• Spreading/discharging: Some form of spreading will be required for waste material, using mobile equipment that can transfer material from the conveyors and discharge safely onto the waste dump.
Bulk ore sorting (BOS) systems complement IPCC systems, providing analysis, sorting, and separation of ore in the pit, based on natural variations within orebodies. Pictured: a MMD BOS application.

Benefits of IPCC: Deeper pits and operating costs
Returning to our starting point and those pressing challenges facing surface mines today, IPCC systems “offer a multifaceted solution to address these challenges,” said Terra Nova’s Emerson. “While initial capital investment is higher, IPCC systems can offer significant long-term operational cost savings through reduced fuel, labor, and maintenance expenses.”

“Capital costs are high,” agreed Phil Morriss, “but in most studies, they are close to the truck purchase and replacement cost over the life of the project, while operating costs are generally considerably lower than trucking alternatives: typical savings are 25% to 40% of a truck-and-shovel operation for the same tonnage.” Much of this benefit derives from the fact that “conveying offers a more energy- and cost-efficient way of transporting material up hill, as conveyors do not have to carry the dead weight of the empty truck.”

Conveyors “can also climb steeper gradients than trucks,” said MMD’s Puckett, an important factor as mines descend to ever deeper depths. “Together with the reduced bench width needed for conveyors, the use of conveyors can shape a mine very differently to a conventional long haul truck-and-shovel operation. Steeper mines also minimize the amount of overburden that needs to be removed before getting down to the paydirt, not only helping the mining operation, but also subsequent land reclamation.”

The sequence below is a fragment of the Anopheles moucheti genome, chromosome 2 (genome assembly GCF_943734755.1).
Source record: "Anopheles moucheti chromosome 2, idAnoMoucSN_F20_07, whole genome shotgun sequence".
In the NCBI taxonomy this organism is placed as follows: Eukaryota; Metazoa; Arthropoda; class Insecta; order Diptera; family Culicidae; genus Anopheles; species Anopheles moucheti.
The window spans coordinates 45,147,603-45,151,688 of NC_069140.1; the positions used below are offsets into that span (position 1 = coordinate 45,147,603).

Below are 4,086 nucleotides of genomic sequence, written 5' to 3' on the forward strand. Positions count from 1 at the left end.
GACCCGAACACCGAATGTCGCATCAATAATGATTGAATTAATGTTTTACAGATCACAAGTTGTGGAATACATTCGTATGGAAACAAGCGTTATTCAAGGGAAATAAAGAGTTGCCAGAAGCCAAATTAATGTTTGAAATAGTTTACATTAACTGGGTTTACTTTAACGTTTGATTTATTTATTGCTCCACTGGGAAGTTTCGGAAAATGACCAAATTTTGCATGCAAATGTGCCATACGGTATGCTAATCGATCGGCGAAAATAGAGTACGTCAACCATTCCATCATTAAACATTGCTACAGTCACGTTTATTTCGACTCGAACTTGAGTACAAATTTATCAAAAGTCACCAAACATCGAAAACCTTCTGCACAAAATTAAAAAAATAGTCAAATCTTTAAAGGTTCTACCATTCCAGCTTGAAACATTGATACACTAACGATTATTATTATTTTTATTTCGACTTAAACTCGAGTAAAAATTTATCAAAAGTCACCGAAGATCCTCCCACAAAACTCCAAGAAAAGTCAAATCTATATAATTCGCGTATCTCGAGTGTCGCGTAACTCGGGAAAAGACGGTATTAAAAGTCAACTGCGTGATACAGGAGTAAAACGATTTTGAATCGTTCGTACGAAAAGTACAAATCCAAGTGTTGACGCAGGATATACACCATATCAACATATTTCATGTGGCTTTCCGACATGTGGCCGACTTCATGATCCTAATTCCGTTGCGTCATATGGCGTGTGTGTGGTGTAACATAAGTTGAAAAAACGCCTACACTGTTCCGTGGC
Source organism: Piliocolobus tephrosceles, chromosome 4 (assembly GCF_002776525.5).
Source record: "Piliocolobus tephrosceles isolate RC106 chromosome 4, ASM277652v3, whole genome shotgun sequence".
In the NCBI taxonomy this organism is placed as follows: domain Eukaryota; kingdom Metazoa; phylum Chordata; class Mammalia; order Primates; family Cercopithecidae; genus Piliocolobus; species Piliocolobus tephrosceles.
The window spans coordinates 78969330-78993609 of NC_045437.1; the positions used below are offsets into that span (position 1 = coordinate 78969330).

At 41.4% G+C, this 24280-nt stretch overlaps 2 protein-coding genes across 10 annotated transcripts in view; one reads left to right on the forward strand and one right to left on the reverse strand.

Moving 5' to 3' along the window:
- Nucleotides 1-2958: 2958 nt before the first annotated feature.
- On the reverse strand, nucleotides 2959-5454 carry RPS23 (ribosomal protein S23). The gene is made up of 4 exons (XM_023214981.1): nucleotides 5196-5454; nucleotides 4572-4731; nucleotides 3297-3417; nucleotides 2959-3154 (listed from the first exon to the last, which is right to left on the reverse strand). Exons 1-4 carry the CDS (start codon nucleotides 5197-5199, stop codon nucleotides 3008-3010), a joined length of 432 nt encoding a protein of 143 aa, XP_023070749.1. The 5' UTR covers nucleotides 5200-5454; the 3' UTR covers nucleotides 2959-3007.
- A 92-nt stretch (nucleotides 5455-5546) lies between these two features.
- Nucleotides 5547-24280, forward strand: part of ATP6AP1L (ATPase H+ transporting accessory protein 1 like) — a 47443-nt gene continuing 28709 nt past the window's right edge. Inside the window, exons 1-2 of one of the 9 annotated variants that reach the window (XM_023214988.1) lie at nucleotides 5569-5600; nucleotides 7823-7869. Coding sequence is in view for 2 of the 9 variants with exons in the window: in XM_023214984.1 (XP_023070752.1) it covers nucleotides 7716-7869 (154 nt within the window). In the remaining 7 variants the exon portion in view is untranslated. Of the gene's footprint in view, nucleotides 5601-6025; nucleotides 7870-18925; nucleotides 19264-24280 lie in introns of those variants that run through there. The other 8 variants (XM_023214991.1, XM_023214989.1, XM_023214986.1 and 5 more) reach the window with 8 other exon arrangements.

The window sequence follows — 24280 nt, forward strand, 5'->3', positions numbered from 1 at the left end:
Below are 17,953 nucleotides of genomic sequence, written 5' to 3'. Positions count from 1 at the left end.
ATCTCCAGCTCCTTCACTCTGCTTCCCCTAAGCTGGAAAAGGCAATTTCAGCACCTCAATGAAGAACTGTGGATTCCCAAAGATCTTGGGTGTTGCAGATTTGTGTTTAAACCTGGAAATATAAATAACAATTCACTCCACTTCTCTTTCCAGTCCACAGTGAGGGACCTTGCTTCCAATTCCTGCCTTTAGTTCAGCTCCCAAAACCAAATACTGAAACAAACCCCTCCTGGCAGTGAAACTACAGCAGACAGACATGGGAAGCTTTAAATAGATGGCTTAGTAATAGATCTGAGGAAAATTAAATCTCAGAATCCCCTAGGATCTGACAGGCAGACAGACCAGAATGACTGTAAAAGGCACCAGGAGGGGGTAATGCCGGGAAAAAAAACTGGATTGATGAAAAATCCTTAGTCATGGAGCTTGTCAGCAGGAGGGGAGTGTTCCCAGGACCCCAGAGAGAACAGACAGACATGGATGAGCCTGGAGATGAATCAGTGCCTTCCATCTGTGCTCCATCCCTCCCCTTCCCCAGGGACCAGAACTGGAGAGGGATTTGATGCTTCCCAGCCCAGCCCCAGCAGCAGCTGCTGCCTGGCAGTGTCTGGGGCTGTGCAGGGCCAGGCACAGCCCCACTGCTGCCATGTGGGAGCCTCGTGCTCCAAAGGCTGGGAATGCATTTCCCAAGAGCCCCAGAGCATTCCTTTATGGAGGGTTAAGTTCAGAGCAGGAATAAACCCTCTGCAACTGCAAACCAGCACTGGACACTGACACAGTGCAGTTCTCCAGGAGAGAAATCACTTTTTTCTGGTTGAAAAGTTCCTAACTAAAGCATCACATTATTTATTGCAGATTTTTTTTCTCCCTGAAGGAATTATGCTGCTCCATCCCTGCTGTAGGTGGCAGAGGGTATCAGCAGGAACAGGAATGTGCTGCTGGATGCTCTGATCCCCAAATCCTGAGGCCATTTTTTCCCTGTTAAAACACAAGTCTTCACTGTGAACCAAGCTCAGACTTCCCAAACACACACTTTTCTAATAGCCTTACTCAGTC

There is also an efficiency bonus to be gained from adopting IPCC, even when mining operations still include some truck haulage. “Reducing truck haulage distance with semi-mobile and fixed IPCC installations means trucks spend more time as a percentage dumping and being loaded, increasing the production rate per truck, and reducing truck numbers compared to full truck-and-shovel operations,” explained Puckett. This flows on to reduced maintenance workshop needs and downtime, noted Snowden Optiro’s Elkington, with trucks able to shift more material between stoppages. IPCC systems can also mitigate, either partially or completely, the need to purchase new trucks.

Yet IPCC is not a “silver bullet,” as TAKRAF’s Neumann pointed out. “Deep pits present a real challenge when it comes to relocating the crushing plant into the pit. And as conventional 18-degree conveyors require straight ramps in a normally curved pit wall, additional cuts can increase the generation of waste material. Tunneled solutions might be an option (but these are expensive) or special steep-angle/suspended conveyors that are independent of access/haul ramps. A chain of several mobile conveyors, closely fitting along the pit wall, has also been looked at, but this creates other unique challenges in terms of numerous transfer points, increased power consumption, and potential interference with other infrastructure.”

Benefits of IPCC: Environmental impact
The energy efficiency of electrically powered conveyors, especially when paired with renewable energy sources, “offers significant reductions in carbon footprint when compared to traditional haul trucks and thus aligns with miners’ environmental and sustainability goals,” said Terra Nova’s Emerson. Indeed, when coupled with hydropower, IPCC can offer “near 100% reduction on CO2 emissions per liter of fuel saved,” added Phil Morriss. “Other power sources deliver lower reductions with coal-fired power offering the least or near-zero reduction.”

Because conveying is “more energy efficient than trucking, there is also potential to reduce the overall energy required by the mine, although this may be partially offset by the energy required for crushing in waste IPCC,” continued Morriss. It is a benefit that is “only compounded over longer haul distances,” added TAKRAF’s Neumann.